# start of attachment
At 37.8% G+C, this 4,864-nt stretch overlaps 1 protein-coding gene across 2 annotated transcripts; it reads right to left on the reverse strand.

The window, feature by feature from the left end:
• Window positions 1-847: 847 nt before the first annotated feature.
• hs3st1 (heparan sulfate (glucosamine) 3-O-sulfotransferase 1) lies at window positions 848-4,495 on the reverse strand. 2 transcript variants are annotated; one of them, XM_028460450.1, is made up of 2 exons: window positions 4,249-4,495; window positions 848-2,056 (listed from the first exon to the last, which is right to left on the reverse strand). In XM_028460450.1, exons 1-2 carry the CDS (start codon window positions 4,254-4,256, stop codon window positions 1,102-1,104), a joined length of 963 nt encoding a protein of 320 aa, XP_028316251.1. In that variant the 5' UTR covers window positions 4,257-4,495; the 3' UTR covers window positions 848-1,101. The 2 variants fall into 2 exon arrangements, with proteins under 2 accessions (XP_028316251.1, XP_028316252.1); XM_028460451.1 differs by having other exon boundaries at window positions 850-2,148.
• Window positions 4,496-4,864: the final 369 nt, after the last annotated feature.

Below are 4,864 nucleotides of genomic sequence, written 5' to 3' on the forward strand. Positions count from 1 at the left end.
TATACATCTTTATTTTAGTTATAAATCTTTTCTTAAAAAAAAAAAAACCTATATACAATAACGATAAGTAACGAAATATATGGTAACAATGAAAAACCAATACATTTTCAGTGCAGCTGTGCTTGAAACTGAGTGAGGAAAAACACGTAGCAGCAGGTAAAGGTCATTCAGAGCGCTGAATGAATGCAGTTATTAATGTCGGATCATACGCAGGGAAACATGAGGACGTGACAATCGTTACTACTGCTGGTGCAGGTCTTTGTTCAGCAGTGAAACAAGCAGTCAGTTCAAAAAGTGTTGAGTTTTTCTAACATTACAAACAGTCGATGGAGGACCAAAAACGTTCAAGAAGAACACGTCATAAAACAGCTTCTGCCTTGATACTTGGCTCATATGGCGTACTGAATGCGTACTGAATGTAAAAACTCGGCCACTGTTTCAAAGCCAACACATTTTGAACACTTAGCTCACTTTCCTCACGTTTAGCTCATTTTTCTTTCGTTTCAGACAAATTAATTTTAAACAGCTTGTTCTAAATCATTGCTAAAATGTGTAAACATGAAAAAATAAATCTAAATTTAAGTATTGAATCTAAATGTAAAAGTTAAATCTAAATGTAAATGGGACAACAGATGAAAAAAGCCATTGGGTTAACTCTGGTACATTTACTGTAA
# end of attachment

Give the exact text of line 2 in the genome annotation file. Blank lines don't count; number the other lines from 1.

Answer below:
The window, feature by feature from the left end: